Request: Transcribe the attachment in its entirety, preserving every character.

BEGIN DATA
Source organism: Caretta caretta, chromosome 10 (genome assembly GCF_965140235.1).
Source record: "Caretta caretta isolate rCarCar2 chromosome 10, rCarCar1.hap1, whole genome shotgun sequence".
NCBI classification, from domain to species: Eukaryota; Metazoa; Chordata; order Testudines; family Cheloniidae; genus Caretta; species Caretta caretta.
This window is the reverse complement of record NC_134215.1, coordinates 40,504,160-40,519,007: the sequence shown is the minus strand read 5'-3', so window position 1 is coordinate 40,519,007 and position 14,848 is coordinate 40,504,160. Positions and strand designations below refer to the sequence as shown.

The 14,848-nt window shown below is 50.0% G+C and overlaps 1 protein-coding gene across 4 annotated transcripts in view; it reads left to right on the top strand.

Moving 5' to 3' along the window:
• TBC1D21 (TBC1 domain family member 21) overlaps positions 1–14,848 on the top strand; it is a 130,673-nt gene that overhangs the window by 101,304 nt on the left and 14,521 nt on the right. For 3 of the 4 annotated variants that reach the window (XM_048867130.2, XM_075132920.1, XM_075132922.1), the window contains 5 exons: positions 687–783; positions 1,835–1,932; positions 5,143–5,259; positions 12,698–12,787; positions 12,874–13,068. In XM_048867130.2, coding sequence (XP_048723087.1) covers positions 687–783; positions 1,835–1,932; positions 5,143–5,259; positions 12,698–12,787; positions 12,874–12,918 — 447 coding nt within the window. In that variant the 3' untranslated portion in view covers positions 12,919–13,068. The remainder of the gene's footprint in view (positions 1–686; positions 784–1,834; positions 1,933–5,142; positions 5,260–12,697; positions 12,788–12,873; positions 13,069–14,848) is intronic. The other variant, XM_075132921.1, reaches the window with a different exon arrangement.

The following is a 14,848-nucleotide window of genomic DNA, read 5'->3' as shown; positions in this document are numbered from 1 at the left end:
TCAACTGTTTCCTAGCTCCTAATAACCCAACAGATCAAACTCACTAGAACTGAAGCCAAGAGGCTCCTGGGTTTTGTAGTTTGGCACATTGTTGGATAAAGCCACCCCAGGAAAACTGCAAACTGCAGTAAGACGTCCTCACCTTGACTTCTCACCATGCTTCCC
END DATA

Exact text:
Source organism: Caretta caretta, chromosome 10 (genome assembly GCF_965140235.1).
Source record: "Caretta caretta isolate rCarCar2 chromosome 10, rCarCar1.hap1, whole genome shotgun sequence".
NCBI classification, from domain to species: Eukaryota; Metazoa; Chordata; order Testudines; family Cheloniidae; genus Caretta; species Caretta caretta.
This window is the reverse complement of record NC_134215.1, coordinates 40,504,160-40,519,007: the sequence shown is the minus strand read 5'-3', so window position 1 is coordinate 40,519,007 and position 14,848 is coordinate 40,504,160. Positions and strand designations below refer to the sequence as shown.

The 14,848-nt window shown below is 50.0% G+C and overlaps 1 protein-coding gene across 4 annotated transcripts in view; it reads left to right on the top strand.

Moving 5' to 3' along the window:
• TBC1D21 (TBC1 domain family member 21) overlaps positions 1–14,848 on the top strand; it is a 130,673-nt gene that overhangs the window by 101,304 nt on the left and 14,521 nt on the right. For 3 of the 4 annotated variants that reach the window (XM_048867130.2, XM_075132920.1, XM_075132922.1), the window contains 5 exons: positions 687–783; positions 1,835–1,932; positions 5,143–5,259; positions 12,698–12,787; positions 12,874–13,068. In XM_048867130.2, coding sequence (XP_048723087.1) covers positions 687–783; positions 1,835–1,932; positions 5,143–5,259; positions 12,698–12,787; positions 12,874–12,918 — 447 coding nt within the window. In that variant the 3' untranslated portion in view covers positions 12,919–13,068. The remainder of the gene's footprint in view (positions 1–686; positions 784–1,834; positions 1,933–5,142; positions 5,260–12,697; positions 12,788–12,873; positions 13,069–14,848) is intronic. The other variant, XM_075132921.1, reaches the window with a different exon arrangement.

The following is a 14,848-nucleotide window of genomic DNA, read 5'->3' as shown; positions in this document are numbered from 1 at the left end:
TCAACTGTTTCCTAGCTCCTAATAACCCAACAGATCAAACTCACTAGAACTGAAGCCAAGAGGCTCCTGGGTTTTGTAGTTTGGCACATTGTTGGATAAAGCCACCCCAGGAAAACTGCAAACTGCAGTAAGACGTCCTCACCTTGACTTCTCACCATGCTTCCC